Positions for Rugby
What are the rugby positions?
How do players line up on a rugby pitch? What are the rugby positions? If you are not familiar with positions in rugby some of the terminology can be bewildering. What is a hooker, a flanker or a loose head prop?
The first thing to understand about positions for rugby is the difference between forwards and backs.
Forwards are the muscle of the team, the big heavy chaps that take part in scrums and lineouts. The backs are built for speed, though there are some pretty big backs out there. Jonah Lomu was an absolute giant!
A scrum lines up with three players at the front, two behind them, one at the back and two hanging off the side.
1. Loose head prop - One of two players at the front of the scrum who 'prop-up' the hooker. The loose head stands on the side that the ball is put into the scrum. He binds outside the other teams prop so he can see what is going on.
2 The hooker stands between the two props in the scrum. His job is to hook the ball back so his team mates can get it out of the back of the scrum.
3 The tight head prop stands the other side of the hooker. He is the opposite side of the scrum to where the ball is put in and binds inside the the other team's prop.
4 & 5 Are the second rows, also known as locks. They form the second row of the scrum and lock into the scrum by placing their heads between the thighs of the prop and the hooker.
6 Blindside flanker - Flankers, also known as wing forwards, hang on the side of the scrum. They can break away quickly and are generally first to the breakdown and the foragers of the team. The blindside flanker is on the side opposite to where the ball is put in.
7 Openside flanker - as above but lines up on the side the ball is put in!
8 Number 8 - Lines up at the back of the scrum (wearing number 8!). Has to control the ball at the base of the scrum. Usually a big ball carrier for the team.
Half backs are the playmakers of the team - the guys who make things buzz.
9 Scrum half puts the ball into the scrum and stands behind the ball waiting for it to come out. His job is to get the ball out to 10 or if he's quick and clever do something unexpected and catch the other team on the hop.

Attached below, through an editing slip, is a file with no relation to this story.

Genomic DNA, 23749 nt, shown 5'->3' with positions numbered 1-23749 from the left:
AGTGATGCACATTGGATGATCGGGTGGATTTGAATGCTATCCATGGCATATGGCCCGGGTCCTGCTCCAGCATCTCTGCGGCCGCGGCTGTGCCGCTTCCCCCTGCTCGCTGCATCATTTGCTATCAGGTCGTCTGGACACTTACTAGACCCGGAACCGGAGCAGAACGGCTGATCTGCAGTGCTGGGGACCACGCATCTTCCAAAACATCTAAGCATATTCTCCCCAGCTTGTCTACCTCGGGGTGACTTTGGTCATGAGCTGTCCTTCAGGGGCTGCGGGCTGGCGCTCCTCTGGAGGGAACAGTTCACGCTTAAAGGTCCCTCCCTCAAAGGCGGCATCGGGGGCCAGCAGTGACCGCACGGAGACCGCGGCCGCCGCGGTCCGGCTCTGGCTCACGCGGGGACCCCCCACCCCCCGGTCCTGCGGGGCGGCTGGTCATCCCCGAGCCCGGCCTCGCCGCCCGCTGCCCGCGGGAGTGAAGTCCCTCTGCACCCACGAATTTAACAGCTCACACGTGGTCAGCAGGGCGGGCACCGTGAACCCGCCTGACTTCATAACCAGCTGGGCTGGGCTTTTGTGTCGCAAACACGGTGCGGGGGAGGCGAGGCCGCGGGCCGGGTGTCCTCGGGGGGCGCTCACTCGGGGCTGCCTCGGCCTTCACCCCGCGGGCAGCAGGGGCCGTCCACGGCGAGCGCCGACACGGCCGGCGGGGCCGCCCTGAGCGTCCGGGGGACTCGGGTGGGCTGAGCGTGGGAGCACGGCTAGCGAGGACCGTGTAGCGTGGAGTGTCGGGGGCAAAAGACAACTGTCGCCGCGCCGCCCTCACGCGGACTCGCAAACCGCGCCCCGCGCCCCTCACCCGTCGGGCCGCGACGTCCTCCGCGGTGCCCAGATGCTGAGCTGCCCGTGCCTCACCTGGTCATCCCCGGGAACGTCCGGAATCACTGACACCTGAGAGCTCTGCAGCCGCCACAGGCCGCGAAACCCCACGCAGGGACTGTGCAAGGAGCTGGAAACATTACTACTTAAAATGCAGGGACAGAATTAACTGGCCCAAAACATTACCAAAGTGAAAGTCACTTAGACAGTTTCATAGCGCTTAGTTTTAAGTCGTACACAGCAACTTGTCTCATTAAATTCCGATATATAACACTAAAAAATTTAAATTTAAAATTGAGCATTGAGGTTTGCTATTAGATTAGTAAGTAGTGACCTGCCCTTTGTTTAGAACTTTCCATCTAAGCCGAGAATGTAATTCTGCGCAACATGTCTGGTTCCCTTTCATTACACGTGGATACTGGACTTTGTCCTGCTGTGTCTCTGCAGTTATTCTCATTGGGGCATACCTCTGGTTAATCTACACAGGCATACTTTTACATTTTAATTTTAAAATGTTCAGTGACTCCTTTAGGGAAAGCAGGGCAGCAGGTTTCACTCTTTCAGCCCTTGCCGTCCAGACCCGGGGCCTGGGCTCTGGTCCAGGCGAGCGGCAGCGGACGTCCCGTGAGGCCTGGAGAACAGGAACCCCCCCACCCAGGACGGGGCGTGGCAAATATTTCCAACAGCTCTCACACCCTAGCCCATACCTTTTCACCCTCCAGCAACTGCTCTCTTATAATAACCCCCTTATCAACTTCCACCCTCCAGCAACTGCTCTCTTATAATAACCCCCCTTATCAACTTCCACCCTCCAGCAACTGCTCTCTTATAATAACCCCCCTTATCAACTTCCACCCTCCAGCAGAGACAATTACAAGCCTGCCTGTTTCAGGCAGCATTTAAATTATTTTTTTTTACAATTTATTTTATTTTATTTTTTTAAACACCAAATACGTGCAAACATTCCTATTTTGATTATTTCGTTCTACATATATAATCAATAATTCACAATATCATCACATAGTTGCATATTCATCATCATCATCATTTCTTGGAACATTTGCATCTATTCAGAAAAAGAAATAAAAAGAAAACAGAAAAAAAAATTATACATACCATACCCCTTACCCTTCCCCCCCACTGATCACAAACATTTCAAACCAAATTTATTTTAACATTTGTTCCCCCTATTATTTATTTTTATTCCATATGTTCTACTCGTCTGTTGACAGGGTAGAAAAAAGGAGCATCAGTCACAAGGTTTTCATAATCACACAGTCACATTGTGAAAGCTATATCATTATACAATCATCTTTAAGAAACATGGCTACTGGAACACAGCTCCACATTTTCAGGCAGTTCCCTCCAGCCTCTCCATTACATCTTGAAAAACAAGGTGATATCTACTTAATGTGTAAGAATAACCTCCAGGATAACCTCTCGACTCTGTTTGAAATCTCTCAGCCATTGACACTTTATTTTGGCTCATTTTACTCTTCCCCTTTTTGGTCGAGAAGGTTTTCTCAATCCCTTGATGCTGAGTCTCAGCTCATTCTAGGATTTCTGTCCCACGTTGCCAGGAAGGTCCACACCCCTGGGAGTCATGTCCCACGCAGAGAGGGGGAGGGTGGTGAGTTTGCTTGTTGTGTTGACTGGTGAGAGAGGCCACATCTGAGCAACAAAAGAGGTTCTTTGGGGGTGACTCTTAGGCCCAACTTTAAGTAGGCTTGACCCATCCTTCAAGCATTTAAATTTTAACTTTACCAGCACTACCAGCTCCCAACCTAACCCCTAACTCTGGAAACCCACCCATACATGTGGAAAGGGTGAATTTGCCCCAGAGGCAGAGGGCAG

10 Fly half is the team's real playmaker. Think of an american football quarter back. His job is to get the ball out along the line or make a judicious kick for touch or to gain field position. He is often the team's kicker and top points scorer kicker too keeping the score board ticking over with penalty kicks and conversions.
The three quarters are strung out in a line across the pitch. There are four of them.
11 Left winger will be one of the fastest guys on the team. His job is to find space on the outside, or with a clever inside run and to get that ball over the try line. He might not see the ball for long periods but is expected to score spectacular tries when he does.
12 Inside centre. The centres take up the centre of the line. (Who'd have thought it?!) They act as the bludgeons of the team trying to break through the opposition line. The 'inside' centre is the one who stands nearest the fly half.
13 Outside centre. Pretty much as above but one place further along the line.
14 Right winger - the team's other flyer with pretty much the same duties.
15 Full Back brings up the rear. Has to be good at catching high balls and punting the ball back up field. But often comes up into the line. Helps if he is a terrific runner too.
That in a nutshell is it. You are now an expert in positions for rugby and can talk about loose heads and tight heads with the best of them.